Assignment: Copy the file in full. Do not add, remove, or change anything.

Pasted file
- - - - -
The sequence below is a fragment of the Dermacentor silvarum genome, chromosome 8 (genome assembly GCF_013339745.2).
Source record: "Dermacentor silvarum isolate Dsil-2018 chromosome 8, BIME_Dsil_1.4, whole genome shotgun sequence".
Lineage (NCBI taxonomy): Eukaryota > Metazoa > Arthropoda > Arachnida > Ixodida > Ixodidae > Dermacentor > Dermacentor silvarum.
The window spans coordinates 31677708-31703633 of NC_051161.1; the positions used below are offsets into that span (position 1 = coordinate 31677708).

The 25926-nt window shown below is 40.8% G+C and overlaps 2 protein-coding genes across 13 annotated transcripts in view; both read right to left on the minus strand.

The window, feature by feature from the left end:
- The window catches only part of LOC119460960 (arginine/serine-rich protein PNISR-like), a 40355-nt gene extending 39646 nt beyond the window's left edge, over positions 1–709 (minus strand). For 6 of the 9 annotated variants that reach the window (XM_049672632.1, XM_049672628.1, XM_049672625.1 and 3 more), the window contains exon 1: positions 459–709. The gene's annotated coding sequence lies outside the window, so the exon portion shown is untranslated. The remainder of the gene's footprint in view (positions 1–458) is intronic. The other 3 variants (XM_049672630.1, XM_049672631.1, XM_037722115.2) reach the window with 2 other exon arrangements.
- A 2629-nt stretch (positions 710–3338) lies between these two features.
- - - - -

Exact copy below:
The sequence below is a fragment of the Dermacentor silvarum genome, chromosome 8 (genome assembly GCF_013339745.2).
Source record: "Dermacentor silvarum isolate Dsil-2018 chromosome 8, BIME_Dsil_1.4, whole genome shotgun sequence".
Lineage (NCBI taxonomy): Eukaryota > Metazoa > Arthropoda > Arachnida > Ixodida > Ixodidae > Dermacentor > Dermacentor silvarum.
The window spans coordinates 31677708-31703633 of NC_051161.1; the positions used below are offsets into that span (position 1 = coordinate 31677708).

The 25926-nt window shown below is 40.8% G+C and overlaps 2 protein-coding genes across 13 annotated transcripts in view; both read right to left on the minus strand.

The window, feature by feature from the left end:
- The window catches only part of LOC119460960 (arginine/serine-rich protein PNISR-like), a 40355-nt gene extending 39646 nt beyond the window's left edge, over positions 1–709 (minus strand). For 6 of the 9 annotated variants that reach the window (XM_049672632.1, XM_049672628.1, XM_049672625.1 and 3 more), the window contains exon 1: positions 459–709. The gene's annotated coding sequence lies outside the window, so the exon portion shown is untranslated. The remainder of the gene's footprint in view (positions 1–458) is intronic. The other 3 variants (XM_049672630.1, XM_049672631.1, XM_037722115.2) reach the window with 2 other exon arrangements.
- A 2629-nt stretch (positions 710–3338) lies between these two features.